Not only is this good news for the organization’s financial future, it sends the message that fans have bought in to Epstein and Hoyer’s plan. It also means that the roughly 66,000 people on the season ticket waiting list are going to have to continue to do just that, wait.
“I would say that our fans are very optimistic,” said Cubs Vice President of Sales and Partnerships Colin Faulkner. “People are excited about the direction of the franchise and the progress we’re making towards our goal of winning a World Series.”
The surge in optimism could not come at a more opportune time. Last season the lowly Cubs went 73-89, but despite on-field struggles, the club broke a five-season skid of decreased average attendance.
In 2014 the Cubs attendance per game came in at an average 32,742, eleventh in Major League Baseball. This marks a 19.6 percent drop since the 2007 season, with 2013 being the lowest attended season since 1998, according to baseball-reference.com. Although it does appear that the Cubs are beginning to turn the corner. Attendance from 2013 to 2014 increased by a few hundred on a per game average basis.
“While attendance is a very public number that everyone can see, our ultimate goal is to reward generations of loyal cubs fans with a World Series,” said Faulkner. “And to do that we’ve have to pour the resources into the baseball side.”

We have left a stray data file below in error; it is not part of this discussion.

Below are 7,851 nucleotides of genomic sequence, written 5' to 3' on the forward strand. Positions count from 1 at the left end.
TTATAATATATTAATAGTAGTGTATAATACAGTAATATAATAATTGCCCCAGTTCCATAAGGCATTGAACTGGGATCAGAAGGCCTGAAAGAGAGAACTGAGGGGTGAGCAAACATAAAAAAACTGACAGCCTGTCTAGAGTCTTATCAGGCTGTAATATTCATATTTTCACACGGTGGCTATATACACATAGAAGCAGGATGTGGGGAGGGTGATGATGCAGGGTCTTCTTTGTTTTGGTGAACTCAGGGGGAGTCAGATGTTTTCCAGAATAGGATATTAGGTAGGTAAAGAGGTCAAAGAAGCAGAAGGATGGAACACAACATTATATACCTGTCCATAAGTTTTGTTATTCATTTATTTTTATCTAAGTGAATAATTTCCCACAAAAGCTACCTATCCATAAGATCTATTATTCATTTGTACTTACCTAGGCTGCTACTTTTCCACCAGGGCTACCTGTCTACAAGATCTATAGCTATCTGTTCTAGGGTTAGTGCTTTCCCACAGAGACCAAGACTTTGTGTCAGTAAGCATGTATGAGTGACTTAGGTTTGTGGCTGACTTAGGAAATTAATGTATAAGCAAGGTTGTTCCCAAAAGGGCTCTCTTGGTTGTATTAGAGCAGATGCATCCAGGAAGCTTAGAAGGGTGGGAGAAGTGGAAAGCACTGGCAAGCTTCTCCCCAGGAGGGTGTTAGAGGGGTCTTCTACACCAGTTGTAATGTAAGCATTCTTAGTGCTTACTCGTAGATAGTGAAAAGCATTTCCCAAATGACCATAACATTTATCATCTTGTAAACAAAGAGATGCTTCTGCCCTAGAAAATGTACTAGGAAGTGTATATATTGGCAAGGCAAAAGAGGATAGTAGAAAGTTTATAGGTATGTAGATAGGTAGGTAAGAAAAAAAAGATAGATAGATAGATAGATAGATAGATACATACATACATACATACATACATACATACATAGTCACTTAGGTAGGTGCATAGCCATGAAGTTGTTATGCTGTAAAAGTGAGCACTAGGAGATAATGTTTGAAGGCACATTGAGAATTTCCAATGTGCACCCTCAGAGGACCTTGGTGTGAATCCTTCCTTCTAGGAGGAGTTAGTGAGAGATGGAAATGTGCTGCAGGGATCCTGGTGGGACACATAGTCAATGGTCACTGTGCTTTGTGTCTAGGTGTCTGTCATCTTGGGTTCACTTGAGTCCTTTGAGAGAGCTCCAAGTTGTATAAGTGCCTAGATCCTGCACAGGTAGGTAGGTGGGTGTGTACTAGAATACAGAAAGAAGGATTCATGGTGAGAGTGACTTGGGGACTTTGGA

While demand appears to be increasing, ticket supply could be an issue in the early stages of 2015. Last October the Cubs broke ground on the four-year $575 million dollar Wrigley Field expansion and renovation plan deemed “The 1060 Project.” Phase one is currently underway and already behind schedule due to bad weather and the discovery of an obsolete piping system under the recently demolished Budweiser outfield bleachers.
Project managers are unsure if the new outfield seating will be ready for the Cubs prime-time home opener against the Cardinals on April 5. Cubs management is holding off selling single-game bleacher tickets until the work is completed.